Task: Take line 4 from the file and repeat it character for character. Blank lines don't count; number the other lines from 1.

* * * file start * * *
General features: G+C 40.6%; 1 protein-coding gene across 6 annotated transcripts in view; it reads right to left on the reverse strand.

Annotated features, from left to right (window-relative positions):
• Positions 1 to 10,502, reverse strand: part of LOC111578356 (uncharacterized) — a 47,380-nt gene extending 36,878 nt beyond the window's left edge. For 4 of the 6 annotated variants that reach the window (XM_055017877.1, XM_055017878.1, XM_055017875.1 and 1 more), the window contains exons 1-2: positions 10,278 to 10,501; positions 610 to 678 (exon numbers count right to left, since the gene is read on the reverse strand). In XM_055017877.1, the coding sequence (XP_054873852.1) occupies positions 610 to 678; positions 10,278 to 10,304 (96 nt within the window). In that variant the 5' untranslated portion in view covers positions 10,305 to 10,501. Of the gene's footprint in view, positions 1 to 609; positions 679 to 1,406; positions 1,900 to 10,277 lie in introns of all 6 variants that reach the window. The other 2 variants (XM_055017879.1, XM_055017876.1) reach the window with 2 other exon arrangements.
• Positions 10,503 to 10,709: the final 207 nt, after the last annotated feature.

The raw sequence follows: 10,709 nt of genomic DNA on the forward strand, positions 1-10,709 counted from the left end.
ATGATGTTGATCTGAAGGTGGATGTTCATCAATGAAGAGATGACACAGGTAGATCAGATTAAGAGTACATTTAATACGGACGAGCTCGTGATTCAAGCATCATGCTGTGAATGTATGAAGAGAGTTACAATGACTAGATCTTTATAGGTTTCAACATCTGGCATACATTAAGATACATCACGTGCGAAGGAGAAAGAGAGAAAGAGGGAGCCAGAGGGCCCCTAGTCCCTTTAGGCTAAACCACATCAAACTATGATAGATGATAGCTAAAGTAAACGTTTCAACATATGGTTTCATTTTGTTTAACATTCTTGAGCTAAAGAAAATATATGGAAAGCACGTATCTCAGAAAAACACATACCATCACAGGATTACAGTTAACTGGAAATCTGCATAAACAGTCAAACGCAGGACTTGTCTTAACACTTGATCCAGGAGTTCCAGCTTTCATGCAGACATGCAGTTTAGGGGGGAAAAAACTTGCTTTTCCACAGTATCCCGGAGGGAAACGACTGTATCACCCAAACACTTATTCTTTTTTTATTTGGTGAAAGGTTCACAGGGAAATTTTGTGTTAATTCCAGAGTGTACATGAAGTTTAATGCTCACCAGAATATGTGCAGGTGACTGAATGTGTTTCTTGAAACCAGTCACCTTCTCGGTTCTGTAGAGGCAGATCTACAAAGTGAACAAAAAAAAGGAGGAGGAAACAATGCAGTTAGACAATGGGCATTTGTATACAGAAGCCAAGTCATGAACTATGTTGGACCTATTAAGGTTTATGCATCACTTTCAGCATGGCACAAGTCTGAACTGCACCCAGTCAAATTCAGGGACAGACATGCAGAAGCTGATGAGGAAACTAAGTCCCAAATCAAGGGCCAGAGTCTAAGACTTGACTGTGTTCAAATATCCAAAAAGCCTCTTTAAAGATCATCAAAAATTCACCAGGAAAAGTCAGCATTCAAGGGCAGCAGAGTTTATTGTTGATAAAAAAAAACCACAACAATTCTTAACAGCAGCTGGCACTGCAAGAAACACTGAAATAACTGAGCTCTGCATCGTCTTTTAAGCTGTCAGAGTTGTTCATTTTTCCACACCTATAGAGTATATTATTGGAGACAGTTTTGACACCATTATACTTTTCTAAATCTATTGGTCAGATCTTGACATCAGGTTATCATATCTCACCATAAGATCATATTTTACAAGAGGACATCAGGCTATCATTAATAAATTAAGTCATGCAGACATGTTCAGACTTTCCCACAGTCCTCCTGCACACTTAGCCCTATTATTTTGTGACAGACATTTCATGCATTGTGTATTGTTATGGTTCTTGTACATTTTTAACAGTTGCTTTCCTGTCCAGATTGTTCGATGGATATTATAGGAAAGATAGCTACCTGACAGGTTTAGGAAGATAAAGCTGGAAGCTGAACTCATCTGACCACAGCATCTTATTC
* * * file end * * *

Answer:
• Positions 10,503 to 10,709: the final 207 nt, after the last annotated feature.